There’s no shortage of options for campers in this area. Keep in mind that the western Gorge is Portland’s backyard and can be very crowded, so avoid peak times when possible. In addition to first-come, first-served Ainsworth State Park (503/695-2301 or 800/551-6949, www.oregon.gov/oprd/parks, $14–16), several other sites are worth considering. These have been chosen for their location (near attractions or a prime trailhead) or for special amenities.
Eagle Creek Campground
While the Eagle Creek Campground (541/386-2333, mid-May–Oct., $75–125) can be noisy and crowded, it’s an ideal base camp for hiking as it’s close to several trailheads. Reservations are accepted only for groups at this first campground ever created by the National Forest Service, which dates to the 1930s. There are sites for tents and RVs up to 22 feet long; sites have picnic tables, fire grills, and flush toilets, and sanitary services are available. Eagle Creek is located between Bonneville Dam and Cascade Locks off I-84. At the 7-mile point on the Eagle Creek Trail there’s a free primitive campground, but it fills up on summer weekends.
Herman Horse Camp
Herman Horse Camp (541/386-2333, mid-May–Oct., $10, no reservations) is 0.5 mile east of Cascade Locks, near the Pacific Crest Trail, and 0.5 mile from Herman Creek. A full array of services, including a laundry, a store, a café, and showers are within 2 miles, supplementing the seven tent and RV sites. Piped water, fire grills, picnic tables, and stock-handling facilities are also welcome additions. There are trails for hiking and horse-packing, and other attractions include the historic Forest Work Center and nearby rock walls, where visitors can admire the handiwork of the Civilian Conservation Corps.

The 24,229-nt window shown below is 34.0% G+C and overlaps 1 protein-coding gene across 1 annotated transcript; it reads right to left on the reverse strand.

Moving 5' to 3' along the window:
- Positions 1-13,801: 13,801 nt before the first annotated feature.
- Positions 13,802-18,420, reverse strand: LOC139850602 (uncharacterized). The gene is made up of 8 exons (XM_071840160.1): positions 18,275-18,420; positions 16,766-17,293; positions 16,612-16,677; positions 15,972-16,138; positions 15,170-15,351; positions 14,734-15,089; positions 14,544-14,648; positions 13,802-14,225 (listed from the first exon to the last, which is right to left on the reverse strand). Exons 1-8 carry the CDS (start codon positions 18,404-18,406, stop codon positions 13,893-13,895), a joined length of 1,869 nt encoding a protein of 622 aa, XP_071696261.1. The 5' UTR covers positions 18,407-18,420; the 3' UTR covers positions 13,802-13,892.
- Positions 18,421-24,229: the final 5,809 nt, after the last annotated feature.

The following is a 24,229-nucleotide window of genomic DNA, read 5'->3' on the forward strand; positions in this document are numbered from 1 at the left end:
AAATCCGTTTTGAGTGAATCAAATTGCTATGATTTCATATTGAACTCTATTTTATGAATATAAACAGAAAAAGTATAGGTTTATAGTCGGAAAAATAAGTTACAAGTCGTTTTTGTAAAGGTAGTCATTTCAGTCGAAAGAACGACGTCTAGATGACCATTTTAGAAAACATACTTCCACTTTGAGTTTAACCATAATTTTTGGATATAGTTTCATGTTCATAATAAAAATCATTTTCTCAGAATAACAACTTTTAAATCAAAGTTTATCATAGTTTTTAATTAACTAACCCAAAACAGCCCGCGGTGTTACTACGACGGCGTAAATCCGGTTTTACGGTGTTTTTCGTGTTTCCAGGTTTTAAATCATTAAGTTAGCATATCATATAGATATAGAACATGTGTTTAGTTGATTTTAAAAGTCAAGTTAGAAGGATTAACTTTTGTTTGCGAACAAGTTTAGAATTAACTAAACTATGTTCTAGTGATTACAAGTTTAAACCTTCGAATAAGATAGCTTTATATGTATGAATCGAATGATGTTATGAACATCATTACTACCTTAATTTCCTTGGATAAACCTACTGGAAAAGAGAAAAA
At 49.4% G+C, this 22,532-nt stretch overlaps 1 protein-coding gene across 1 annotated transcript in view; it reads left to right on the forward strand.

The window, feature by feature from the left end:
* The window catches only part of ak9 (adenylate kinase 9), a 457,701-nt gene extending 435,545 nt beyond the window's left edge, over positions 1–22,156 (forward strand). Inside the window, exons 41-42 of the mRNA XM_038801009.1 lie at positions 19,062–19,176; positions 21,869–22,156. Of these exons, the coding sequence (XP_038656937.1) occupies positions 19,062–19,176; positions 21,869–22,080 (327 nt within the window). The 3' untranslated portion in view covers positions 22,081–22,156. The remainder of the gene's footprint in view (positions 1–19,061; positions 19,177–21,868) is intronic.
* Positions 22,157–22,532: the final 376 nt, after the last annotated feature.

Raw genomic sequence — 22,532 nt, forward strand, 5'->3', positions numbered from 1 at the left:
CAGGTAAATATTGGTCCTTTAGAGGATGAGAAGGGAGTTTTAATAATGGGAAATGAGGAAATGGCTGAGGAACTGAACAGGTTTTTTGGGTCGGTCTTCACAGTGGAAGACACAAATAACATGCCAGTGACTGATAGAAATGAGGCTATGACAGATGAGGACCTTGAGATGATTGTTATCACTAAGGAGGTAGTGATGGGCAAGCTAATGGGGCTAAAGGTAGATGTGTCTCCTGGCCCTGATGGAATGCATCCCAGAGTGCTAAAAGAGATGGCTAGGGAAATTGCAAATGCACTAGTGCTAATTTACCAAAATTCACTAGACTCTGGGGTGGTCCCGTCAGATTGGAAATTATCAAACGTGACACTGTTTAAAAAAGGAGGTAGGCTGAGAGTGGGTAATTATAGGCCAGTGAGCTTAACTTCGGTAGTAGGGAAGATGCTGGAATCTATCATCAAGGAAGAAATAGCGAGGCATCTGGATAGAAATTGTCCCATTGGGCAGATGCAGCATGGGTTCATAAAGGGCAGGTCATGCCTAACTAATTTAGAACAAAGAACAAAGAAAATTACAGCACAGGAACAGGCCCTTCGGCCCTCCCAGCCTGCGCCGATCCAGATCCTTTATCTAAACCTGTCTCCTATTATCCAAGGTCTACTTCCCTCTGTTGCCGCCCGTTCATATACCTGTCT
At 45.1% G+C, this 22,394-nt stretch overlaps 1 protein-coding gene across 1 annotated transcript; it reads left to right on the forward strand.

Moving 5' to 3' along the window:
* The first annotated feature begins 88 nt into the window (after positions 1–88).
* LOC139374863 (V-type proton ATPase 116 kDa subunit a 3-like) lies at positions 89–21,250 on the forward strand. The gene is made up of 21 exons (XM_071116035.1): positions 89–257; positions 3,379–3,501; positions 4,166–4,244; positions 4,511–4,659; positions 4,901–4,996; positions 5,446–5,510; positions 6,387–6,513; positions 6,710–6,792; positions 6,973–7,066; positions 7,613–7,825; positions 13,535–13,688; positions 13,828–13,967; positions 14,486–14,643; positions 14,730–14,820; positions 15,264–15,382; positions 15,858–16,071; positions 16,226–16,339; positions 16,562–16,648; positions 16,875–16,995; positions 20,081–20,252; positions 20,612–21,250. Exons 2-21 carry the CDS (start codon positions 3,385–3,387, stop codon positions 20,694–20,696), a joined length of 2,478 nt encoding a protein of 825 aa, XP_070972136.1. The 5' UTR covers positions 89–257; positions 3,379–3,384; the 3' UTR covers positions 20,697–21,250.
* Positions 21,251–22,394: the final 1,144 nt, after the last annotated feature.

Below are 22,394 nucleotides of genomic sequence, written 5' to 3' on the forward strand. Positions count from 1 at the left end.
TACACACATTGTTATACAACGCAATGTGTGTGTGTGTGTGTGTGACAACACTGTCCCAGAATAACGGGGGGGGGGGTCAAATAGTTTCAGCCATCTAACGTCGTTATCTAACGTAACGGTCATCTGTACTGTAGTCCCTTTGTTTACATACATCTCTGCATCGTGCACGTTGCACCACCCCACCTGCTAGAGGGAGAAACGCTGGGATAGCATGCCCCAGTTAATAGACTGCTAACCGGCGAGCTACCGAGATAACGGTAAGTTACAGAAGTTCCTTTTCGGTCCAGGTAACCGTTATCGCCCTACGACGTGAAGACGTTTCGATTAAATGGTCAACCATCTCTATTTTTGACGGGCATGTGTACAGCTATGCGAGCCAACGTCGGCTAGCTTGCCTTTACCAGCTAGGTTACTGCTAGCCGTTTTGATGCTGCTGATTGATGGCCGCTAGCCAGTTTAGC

At I-84 Exit 51 is the Wyeth Campground ($10), a beautiful and secluded Forest Service site that was used as a Civilian Conservation Corps camp in the 1930s. Today’s it’s popular as a windsurfing spot and has piped water and flush toilets.
Cascade Locks Marine Park
Cascade Locks Marine Park (P.O. Box 307, Cascade Locks 97014, 541/374-8619, www.portofcascadelocks.org, year-round, $15–25, no reservations) has campsites close to the center of town. The museum and the sternwheeler are housed in the complex. The amenities that are not available on-site are within walking distance.
Finally, two miles east of town near the banks of the Columbia is the Cascade Locks KOA Kampground (841 NW Forest Lane, Cascade Locks 97014, information 541/374-8668, reservations 800/562-8698, Feb.–Nov. 30, $27 tents, $28–36 RVs, $3 each extra person). This private campground features the basics plus a spa (hot tub and sauna), hot showers, and a heated swimming pool. One-room (a queen bed and a bunk bed, $54) or two-room (a queen bed and two sets of bunks, $66) Kamping Kabins are available; bring your own linens, pillows, towels, sleeping bags, etc.).
Kabins fill up quickly, especially on weekends, so reserve well in advance. To get there, take U.S. 30 east from town and turn left onto Forest Lane. Proceed 1.2 miles down, and you’ll see the Kampground on the left.
by Judy Jewell and W. C. McRae from Moon Oregon, 8th Edition, © Elizabeth & Mark Morris and Avalon Travel